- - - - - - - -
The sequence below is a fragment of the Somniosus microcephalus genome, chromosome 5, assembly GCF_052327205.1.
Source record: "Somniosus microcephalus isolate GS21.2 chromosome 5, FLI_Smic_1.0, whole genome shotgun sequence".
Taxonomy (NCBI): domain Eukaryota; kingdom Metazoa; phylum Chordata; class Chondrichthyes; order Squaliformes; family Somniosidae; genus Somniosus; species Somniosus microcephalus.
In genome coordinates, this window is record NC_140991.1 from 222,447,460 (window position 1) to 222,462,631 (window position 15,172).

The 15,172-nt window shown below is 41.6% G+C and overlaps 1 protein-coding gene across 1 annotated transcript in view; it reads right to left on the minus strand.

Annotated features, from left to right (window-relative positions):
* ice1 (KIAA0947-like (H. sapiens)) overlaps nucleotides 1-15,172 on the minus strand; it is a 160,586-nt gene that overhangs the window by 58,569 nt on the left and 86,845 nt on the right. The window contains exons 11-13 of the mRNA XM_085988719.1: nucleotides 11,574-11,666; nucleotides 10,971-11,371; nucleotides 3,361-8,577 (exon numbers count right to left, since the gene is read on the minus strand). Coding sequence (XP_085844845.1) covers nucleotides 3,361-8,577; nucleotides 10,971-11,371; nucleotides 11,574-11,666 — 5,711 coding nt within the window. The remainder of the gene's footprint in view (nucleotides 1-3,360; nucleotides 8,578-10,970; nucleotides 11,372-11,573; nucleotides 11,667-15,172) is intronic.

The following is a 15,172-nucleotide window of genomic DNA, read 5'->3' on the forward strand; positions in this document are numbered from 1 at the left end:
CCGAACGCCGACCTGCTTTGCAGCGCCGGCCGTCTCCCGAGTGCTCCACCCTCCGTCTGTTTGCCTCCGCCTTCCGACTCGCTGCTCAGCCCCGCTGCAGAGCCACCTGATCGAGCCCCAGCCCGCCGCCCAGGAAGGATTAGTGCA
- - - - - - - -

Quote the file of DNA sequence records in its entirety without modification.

The sequence below is a fragment of the Somniosus microcephalus genome, chromosome 5, assembly GCF_052327205.1.
Source record: "Somniosus microcephalus isolate GS21.2 chromosome 5, FLI_Smic_1.0, whole genome shotgun sequence".
Taxonomy (NCBI): domain Eukaryota; kingdom Metazoa; phylum Chordata; class Chondrichthyes; order Squaliformes; family Somniosidae; genus Somniosus; species Somniosus microcephalus.
In genome coordinates, this window is record NC_140991.1 from 222,447,460 (window position 1) to 222,462,631 (window position 15,172).

The 15,172-nt window shown below is 41.6% G+C and overlaps 1 protein-coding gene across 1 annotated transcript in view; it reads right to left on the minus strand.

Annotated features, from left to right (window-relative positions):
* ice1 (KIAA0947-like (H. sapiens)) overlaps nucleotides 1-15,172 on the minus strand; it is a 160,586-nt gene that overhangs the window by 58,569 nt on the left and 86,845 nt on the right. The window contains exons 11-13 of the mRNA XM_085988719.1: nucleotides 11,574-11,666; nucleotides 10,971-11,371; nucleotides 3,361-8,577 (exon numbers count right to left, since the gene is read on the minus strand). Coding sequence (XP_085844845.1) covers nucleotides 3,361-8,577; nucleotides 10,971-11,371; nucleotides 11,574-11,666 — 5,711 coding nt within the window. The remainder of the gene's footprint in view (nucleotides 1-3,360; nucleotides 8,578-10,970; nucleotides 11,372-11,573; nucleotides 11,667-15,172) is intronic.

The following is a 15,172-nucleotide window of genomic DNA, read 5'->3' on the forward strand; positions in this document are numbered from 1 at the left end:
CCGAACGCCGACCTGCTTTGCAGCGCCGGCCGTCTCCCGAGTGCTCCACCCTCCGTCTGTTTGCCTCCGCCTTCCGACTCGCTGCTCAGCCCCGCTGCAGAGCCACCTGATCGAGCCCCAGCCCGCCGCCCAGGAAGGATTAGTGCA